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Giving Preference To Male Child Is Against Constitutional Duty To Renounce Practices Derogatory To Women's Dignity: SC [Read Judgment]

Ashok Kini
3 May 2019 2:08 PM GMT
Giving Preference To Male Child Is Against Constitutional Duty To Renounce Practices Derogatory To Womens Dignity: SC [Read Judgment]
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"Nothing can be more sinister, immoral and anti-­social act [than] allowing female foeticide."

The Supreme Court observed that giving preference to male child is violative of Article 39A of the constitution and against mandate of Article 51A (e) which casts a Constitutional duty on citizens to renounce practices derogatory to the dignity of women. While upholding the constitutional validity of Section 23 of the Pre-conception and Pre-natal Diagnostic Techniques (Prohibition of...

The Supreme Court observed that giving preference to male child is violative of Article 39A of the constitution and against mandate of Article 51A (e) which casts a Constitutional duty on citizens to renounce practices derogatory to the dignity of women.

While upholding the constitutional validity of Section 23 of the Pre-conception and Pre-natal Diagnostic Techniques (Prohibition of Sex Selection) Act, 1994, the bench comprising Justice Arun Mishra and Justice Vineet Saran observed that that female foeticide is most inhumane,immoral and anti-social act.

The court said that PCPNDT Act is a social welfare legislation, which was conceived in light of the skewed sex­-ratio of India and to avoid the consequences of the same. In this context, the bench observed:

"The mischief sought to be remedied is grave and the effort is being made to meet the challenge to prevent the birth of the girl child. Whether Society should give preference to male child is a matter of grave concern. The same is violative of Article 39A and ignores the mandate of Article 51A(e) which casts a duty on citizens to renounce practices derogatory to the dignity of women."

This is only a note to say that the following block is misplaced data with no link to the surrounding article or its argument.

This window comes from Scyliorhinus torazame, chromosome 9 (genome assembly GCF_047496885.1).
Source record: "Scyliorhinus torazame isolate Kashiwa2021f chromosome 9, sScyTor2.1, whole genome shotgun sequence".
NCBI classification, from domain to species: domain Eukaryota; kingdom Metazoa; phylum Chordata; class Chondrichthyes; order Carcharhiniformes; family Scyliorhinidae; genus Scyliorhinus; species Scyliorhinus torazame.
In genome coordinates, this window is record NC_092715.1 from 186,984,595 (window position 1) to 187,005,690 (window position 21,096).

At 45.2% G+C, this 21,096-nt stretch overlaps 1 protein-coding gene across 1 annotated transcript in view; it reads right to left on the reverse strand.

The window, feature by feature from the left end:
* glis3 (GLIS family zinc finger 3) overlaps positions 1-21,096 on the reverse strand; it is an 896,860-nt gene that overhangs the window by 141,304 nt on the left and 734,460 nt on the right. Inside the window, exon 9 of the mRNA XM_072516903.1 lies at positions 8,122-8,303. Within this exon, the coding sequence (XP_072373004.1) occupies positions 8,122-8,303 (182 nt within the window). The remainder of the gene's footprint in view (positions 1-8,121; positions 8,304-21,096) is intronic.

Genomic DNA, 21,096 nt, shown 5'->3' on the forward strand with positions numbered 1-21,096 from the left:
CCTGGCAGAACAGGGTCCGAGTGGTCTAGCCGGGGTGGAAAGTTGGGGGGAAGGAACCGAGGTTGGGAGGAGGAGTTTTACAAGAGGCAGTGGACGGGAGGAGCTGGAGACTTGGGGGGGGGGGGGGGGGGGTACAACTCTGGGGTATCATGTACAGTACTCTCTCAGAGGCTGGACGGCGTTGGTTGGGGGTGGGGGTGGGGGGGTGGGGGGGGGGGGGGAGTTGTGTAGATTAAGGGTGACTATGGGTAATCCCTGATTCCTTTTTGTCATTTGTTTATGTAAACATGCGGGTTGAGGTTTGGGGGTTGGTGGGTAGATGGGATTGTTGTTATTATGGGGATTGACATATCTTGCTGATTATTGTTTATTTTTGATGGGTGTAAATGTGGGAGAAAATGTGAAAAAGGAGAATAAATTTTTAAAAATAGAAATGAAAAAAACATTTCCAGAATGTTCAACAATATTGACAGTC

The court also observed that skewed sex-ratio is likely to lead to greater incidences of violence against women and increase in practices of trafficking, 'bride-buying' etc. The rigorous implementation of the Act is an edifice on which rests the task of saving the girl child, the court said.

Reversed Burden Of Proof In Gender Justice Legislation

Another important observation made by the bench in this judgment is that there can be a legislative provision for imposing burden of proof in reverse order relating to gender justice. The bench cited examples of such reversed burden of proof in some statutes. It mentioned Sections 29 and 30 of the Protection of Children from Sexual Offences (POCSO) Act and also Sections 113­A, 113­B and 114A of the Indian Evidence Act

"These provisions are a clear indication of the seriousness with which crimes against women and children have been viewed by the Legislature. It is also evident from these provisions that due to the pervasive nature of these crimes, the Legislature has deemed it fit to employ a reversed burden of proof in these cases. The presumption in the proviso to Section 4(3) of the Act has to be viewed in this light."

The Proviso to Section 4(3) was challenged on the ground that it imposes reversed burden of proof. The said proviso makes it mandatory that person conducting ultrasonography on a pregnant woman shall keep complete record as may be prescribed and any deficiency or inaccuracy found therein shall amount to contravention of the provisions of Section 5 or Section 6 unless contrary is proved by the person conducting such ultrasonography.

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